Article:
Physicist Jie Gao started his international scientific research career
at LAL/IN2P3/CNRS, France 16 years ago. Since 1992 he has been
concentrating on accelerator physics for the linear collider, which was
the subject of his "Habilitation à diriger des recherches" obtained in
1996. Before coming back to IHEP, China as a professor in January 2005,
he worked on and collaborated with SBLC/TESLA at DESY, CTF2/CLIC at
CERN, NLC at SLAC, and ATF at KEK. He appreciates not only working with
top accelerator physicists
on different linear collider projects around the world, but also
contributing to the
ILC as a great school of education both in science and humanism.
As a member of ILC GDE, he now convenes the damping ring working group
Jie Gao, IHEP, China
His research interests vary from the global design
linear colliders, beam dynamics, damping rings, to the beam
dynamics of storage ring colliders. Working with J. Seeman
of SLAC on the beam-beam dynamics of PEP-II, he now plays a role in the
upgrade program of the Beijing Electron Positron Collider, named
BEPC-II, at IHEP in Beijing.
He attended the Snowmass Workshop for the first
and enjoyed the atmosphere and dynamism of the meeting.
"Detailed discussions with people such as Barry Barish and Shin-Ichi
Kurokawa are very fruitful in forecasting China's participation in ILC
collaborations," Gao says. "ILC is the main trend of the
community of high energy physics and accelerator physics and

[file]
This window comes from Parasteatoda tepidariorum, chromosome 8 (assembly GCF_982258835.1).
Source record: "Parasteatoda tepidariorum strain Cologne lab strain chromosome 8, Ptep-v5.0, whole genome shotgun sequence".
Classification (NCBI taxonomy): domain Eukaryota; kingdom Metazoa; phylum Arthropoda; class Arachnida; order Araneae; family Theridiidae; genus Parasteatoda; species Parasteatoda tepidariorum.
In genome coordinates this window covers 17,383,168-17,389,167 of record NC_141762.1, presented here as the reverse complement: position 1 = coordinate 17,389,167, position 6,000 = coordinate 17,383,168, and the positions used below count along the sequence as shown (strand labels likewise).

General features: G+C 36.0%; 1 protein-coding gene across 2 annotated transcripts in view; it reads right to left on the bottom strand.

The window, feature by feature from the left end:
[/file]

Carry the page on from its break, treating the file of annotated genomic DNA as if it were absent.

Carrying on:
technology world wide. As a personal point of view, China, as an
country in economics and science in particular, with its special
should and could play its role just as in other large
international scientific collaboration programs, such as ITER.
As an Asian country, regional collaboration with other Asian
coutries is of the same importance compared with other regions."
Gao also serves as a panel member of ICFA beam
dynamics committee, and as a guest professor at Beijing University and
SINAP, host institute of Shanghai Light Source. He is also a referee of
Physical Review and Physical Review
|Upcoming meetings, conferences,
ILC Industrial Meeting
Fermilab, USA, 21-22 September, 2005
SMTF Collaboration Meeting
Fermilab, USA, 5-7 October 2005
Kyoto, Japan, 17-21 October 2005
Vienna, Austria, 14-17 November 2005
TESLA Collaboration Meeting and GDE Meeting Frascati, Italy, 5-10
2006 LCWS 2006
Bangalore, India, 9-15 March 2006
| E=mc2: Opening
Windows on the World
Fermilab's Young-Kee Kim presenting a public lecture in Aspen on August
17. Download the talk.
| Linear Collider Forum of
America Sponsors ILC Industrial Meeting at Fermilab
The Linear Collider Forum of America will sponsor an International
Linear Collider Industrial Forum on September 21-22 at Fermilab. More
than 100 scientists, engineers and industry leaders from the United
and Europe are expected to attend.
A TESLA type super-
assembled by ACCEL
Following a number of successful
discussions at the SRF2005 and Snowmass ILC Workshop, the main goal
of this upcoming meeting is to provide industry with technical
information about the International Linear Collider. In turn,
scientists hope to receive some insight from industry leaders as to how
to develop a model for the ILC industrialization. "The purpose from the
lab's point of view is to transfer information," said Fermilab
Associate Director Steve Holmes. "At Snowmass we had great discussions
between the labs, universities, and industry on models of collaboration
in both the R&D and construction phases. There was also great
communication between industries in the three regions. We are looking
to build on these discussions at the September meeting."
On the first day of the forum, Fermilab and SLAC
scientists, among others, will provide background information about the